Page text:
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HONG KONG (Reuters) - An American wine auction house sold $6.7 million of fine vintages in Hong Kong on Saturday with Asian buyers attracted to cheaply-priced wines.
Despite some initial apprehension the financial crisis might dry the growing thirst among affluent Asians for the world's rarest and finest vintages, Acker Merrall & Condit sold nearly 90 percent of 950 lots of wines and champagnes in the firm's second major wine auction in Hong Kong this year.
John Kapon, Acker's president and auction director, said its success in persuading consignors to accept lower prices given the current market was "the key to the sale" with many lots sold for 10-20 percent less than their low estimates.
The results while robust, were sober compared with Acker's inaugural record-breaking Hong Kong sale in May which netted $8.2 million amid frenzied bursts of bidding, that also underscored Hong Kong's potential as a regional wine hub.
"While there was a healthy appetite, bidding was civilized and certainly more restrained than May. Overall though the results were very solid," Kapon told Reuters.
While many "superlots" were sold, they often barely scratched their low estimates, including 12 original wooden cases of Domaine de la Romanee Conti of assorted vintages from 1990-2001, that fetched $274,700 including the buyer's premium.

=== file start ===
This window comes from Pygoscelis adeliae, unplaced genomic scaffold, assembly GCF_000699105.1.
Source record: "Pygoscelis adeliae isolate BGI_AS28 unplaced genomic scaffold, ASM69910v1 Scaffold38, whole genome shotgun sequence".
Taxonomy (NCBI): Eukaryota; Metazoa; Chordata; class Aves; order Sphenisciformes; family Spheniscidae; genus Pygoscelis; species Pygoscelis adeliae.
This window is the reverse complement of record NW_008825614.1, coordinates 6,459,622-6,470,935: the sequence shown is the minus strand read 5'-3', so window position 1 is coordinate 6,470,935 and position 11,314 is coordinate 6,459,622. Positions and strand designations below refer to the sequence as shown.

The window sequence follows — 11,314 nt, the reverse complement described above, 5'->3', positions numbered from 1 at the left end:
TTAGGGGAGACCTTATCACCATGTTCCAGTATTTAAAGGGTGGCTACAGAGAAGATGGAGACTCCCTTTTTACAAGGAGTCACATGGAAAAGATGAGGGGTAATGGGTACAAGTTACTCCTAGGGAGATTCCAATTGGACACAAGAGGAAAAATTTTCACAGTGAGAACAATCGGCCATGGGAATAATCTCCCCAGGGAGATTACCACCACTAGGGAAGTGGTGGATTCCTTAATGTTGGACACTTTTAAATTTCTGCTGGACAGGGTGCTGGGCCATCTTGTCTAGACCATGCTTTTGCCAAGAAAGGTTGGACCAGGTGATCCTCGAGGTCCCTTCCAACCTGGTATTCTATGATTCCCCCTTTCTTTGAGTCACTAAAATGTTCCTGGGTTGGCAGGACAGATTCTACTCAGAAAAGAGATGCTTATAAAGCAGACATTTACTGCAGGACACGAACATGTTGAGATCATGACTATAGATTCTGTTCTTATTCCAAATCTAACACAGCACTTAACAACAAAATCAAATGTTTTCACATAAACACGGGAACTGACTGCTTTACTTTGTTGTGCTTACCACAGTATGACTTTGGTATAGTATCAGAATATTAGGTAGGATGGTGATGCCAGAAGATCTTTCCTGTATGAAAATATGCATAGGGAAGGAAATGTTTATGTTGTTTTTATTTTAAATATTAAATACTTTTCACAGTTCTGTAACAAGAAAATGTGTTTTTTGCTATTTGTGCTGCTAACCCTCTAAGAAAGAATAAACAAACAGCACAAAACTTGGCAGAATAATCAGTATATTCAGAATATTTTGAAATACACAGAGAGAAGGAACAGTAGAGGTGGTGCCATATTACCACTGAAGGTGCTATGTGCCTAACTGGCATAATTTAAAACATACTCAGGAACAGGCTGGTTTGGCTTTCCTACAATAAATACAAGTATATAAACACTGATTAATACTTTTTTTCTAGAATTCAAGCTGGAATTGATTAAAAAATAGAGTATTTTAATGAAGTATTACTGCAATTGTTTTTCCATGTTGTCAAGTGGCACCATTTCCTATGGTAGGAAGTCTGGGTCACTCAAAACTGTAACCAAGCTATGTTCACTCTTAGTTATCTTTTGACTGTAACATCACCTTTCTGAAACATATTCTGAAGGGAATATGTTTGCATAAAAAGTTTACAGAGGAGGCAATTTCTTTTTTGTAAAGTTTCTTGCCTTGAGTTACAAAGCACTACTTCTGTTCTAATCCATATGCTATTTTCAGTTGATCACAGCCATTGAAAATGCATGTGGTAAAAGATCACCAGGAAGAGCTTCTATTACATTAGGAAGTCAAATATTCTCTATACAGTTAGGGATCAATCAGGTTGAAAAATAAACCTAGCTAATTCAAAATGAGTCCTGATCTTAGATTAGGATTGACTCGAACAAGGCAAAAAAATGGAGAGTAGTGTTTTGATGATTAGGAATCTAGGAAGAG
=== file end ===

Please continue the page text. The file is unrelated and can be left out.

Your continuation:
An original case of 1990 La Tache was sold for $118,600 -- again near its reserve price, while a case of 1992 Screaming Eagle, the first vintage of California's rarest wine, attracted spirited bidding and went for $112,384.
A special 30 lot consignment from the famed cellars of top Swiss collector Wolfgang Grunewald, was also completely sold.
Acker's strategic push into Asia is partly a attempt to capitalize on Hong Kong's decision to abolish its 40 percent wine duty earlier in the year, in a much-hyped bid to develop itself into an Asian wine hub along the lines of London and New York.
Kapon, who noted sentiment in its U.S. wine sales had noticeably cooled of late, is nevertheless upbeat on Asia, with two further Hong Kong auctions planned early next year.
"Buyers in Hong Kong are leading the way as far as demand goes for the world's finest wines, it's stronger than anywhere else at the moment,
"Things may go down, but when the market gets tough, the tough get buying and we saw that today," Kapon said.
Reporting by James Pomfret